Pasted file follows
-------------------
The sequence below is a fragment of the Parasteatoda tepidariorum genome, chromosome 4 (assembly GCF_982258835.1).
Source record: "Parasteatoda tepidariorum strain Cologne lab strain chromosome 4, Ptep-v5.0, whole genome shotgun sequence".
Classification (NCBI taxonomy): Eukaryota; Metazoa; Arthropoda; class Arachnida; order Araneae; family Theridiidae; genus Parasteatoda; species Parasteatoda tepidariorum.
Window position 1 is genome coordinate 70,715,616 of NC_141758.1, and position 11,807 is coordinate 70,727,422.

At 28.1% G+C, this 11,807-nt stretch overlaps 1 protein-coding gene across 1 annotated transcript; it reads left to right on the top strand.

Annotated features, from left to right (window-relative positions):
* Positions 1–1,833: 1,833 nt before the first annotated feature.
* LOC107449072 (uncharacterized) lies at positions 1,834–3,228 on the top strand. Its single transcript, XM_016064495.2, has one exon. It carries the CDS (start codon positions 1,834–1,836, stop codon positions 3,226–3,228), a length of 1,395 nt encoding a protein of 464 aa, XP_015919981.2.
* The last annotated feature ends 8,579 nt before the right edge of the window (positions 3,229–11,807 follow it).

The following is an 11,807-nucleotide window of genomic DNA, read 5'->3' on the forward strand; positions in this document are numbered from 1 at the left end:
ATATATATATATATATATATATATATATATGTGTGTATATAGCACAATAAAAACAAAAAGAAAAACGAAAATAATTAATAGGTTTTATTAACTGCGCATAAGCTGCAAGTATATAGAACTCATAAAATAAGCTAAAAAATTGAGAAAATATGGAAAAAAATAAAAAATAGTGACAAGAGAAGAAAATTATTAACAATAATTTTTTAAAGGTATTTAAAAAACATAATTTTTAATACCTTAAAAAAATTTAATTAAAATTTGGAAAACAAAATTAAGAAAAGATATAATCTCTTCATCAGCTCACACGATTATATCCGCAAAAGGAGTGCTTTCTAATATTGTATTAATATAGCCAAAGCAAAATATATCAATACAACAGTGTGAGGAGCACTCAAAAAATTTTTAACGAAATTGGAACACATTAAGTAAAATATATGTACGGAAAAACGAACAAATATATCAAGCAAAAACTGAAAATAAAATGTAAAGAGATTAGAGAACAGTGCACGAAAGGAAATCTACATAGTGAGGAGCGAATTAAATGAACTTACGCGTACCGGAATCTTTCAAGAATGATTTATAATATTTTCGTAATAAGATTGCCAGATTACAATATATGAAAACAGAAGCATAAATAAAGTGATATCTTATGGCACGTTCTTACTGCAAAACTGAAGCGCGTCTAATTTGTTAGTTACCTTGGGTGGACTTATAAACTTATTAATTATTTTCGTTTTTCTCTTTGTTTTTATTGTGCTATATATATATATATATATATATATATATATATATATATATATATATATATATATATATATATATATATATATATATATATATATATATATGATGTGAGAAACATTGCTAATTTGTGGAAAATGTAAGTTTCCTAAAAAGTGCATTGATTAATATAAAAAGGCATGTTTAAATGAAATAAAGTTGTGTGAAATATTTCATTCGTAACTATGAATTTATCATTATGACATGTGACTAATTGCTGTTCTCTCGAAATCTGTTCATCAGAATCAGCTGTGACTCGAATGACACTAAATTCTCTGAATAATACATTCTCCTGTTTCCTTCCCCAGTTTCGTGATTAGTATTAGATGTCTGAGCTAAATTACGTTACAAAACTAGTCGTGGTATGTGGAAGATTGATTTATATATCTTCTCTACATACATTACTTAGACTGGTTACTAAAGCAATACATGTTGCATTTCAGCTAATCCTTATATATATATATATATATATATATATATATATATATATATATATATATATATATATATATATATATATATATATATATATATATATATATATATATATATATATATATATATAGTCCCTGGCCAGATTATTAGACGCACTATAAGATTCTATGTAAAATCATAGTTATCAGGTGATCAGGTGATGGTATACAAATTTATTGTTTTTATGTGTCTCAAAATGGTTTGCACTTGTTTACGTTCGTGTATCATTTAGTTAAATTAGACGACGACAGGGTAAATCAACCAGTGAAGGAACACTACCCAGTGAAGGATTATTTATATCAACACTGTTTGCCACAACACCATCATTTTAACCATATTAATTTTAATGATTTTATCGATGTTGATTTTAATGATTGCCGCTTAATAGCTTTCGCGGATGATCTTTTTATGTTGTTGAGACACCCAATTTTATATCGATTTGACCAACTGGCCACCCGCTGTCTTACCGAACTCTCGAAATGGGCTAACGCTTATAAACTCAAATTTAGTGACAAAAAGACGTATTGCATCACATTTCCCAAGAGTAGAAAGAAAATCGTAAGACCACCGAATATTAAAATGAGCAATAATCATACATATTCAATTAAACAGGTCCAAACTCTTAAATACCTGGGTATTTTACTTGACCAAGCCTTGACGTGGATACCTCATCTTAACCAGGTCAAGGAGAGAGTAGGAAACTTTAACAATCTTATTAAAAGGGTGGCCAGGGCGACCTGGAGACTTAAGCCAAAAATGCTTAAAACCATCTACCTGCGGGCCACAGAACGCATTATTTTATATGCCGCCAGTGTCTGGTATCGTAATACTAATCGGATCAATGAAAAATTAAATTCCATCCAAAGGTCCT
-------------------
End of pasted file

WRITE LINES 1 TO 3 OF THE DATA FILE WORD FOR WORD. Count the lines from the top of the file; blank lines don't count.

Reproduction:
The sequence below is a fragment of the Parasteatoda tepidariorum genome, chromosome 4 (assembly GCF_982258835.1).
Source record: "Parasteatoda tepidariorum strain Cologne lab strain chromosome 4, Ptep-v5.0, whole genome shotgun sequence".
Classification (NCBI taxonomy): Eukaryota; Metazoa; Arthropoda; class Arachnida; order Araneae; family Theridiidae; genus Parasteatoda; species Parasteatoda tepidariorum.